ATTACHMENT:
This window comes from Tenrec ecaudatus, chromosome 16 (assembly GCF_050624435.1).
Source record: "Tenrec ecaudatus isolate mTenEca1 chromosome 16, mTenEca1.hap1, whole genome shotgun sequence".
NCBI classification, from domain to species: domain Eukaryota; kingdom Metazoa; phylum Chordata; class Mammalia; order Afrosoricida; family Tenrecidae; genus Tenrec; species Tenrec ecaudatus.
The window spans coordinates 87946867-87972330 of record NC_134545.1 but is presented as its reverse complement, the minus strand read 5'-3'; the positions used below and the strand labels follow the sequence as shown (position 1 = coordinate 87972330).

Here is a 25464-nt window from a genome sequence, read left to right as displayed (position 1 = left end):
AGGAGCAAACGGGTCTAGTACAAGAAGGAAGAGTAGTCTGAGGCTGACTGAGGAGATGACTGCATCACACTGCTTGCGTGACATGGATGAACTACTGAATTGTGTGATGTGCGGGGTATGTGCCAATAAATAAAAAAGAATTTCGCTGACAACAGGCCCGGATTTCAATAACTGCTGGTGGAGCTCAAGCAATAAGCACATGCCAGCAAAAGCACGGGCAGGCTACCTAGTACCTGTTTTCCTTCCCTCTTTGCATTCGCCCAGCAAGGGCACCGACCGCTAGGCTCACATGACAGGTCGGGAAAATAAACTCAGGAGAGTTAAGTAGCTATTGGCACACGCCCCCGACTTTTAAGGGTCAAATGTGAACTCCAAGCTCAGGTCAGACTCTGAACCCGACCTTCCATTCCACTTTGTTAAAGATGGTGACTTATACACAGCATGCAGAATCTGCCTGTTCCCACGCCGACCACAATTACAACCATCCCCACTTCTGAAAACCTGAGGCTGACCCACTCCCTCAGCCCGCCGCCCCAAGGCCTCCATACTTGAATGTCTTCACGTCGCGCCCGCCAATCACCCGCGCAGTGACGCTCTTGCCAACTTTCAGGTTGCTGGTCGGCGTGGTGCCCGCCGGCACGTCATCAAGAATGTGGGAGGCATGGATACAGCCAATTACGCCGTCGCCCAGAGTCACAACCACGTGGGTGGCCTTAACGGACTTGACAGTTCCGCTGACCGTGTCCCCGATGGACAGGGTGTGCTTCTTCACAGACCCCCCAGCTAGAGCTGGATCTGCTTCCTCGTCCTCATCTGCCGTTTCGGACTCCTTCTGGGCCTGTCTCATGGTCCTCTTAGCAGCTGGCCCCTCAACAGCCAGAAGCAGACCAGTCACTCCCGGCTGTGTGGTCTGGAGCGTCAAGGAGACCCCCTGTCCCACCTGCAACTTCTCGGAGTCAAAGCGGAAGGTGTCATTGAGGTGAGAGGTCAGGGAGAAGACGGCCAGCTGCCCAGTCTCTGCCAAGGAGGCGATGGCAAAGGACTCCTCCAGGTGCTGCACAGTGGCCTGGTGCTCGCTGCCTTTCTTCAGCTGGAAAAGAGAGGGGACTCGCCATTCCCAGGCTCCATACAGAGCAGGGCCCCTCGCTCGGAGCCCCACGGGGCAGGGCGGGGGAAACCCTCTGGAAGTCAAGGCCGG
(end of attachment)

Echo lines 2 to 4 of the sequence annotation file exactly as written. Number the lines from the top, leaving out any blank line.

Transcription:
Source record: "Tenrec ecaudatus isolate mTenEca1 chromosome 16, mTenEca1.hap1, whole genome shotgun sequence".
NCBI classification, from domain to species: domain Eukaryota; kingdom Metazoa; phylum Chordata; class Mammalia; order Afrosoricida; family Tenrecidae; genus Tenrec; species Tenrec ecaudatus.
The window spans coordinates 87946867-87972330 of record NC_134545.1 but is presented as its reverse complement, the minus strand read 5'-3'; the positions used below and the strand labels follow the sequence as shown (position 1 = coordinate 87972330).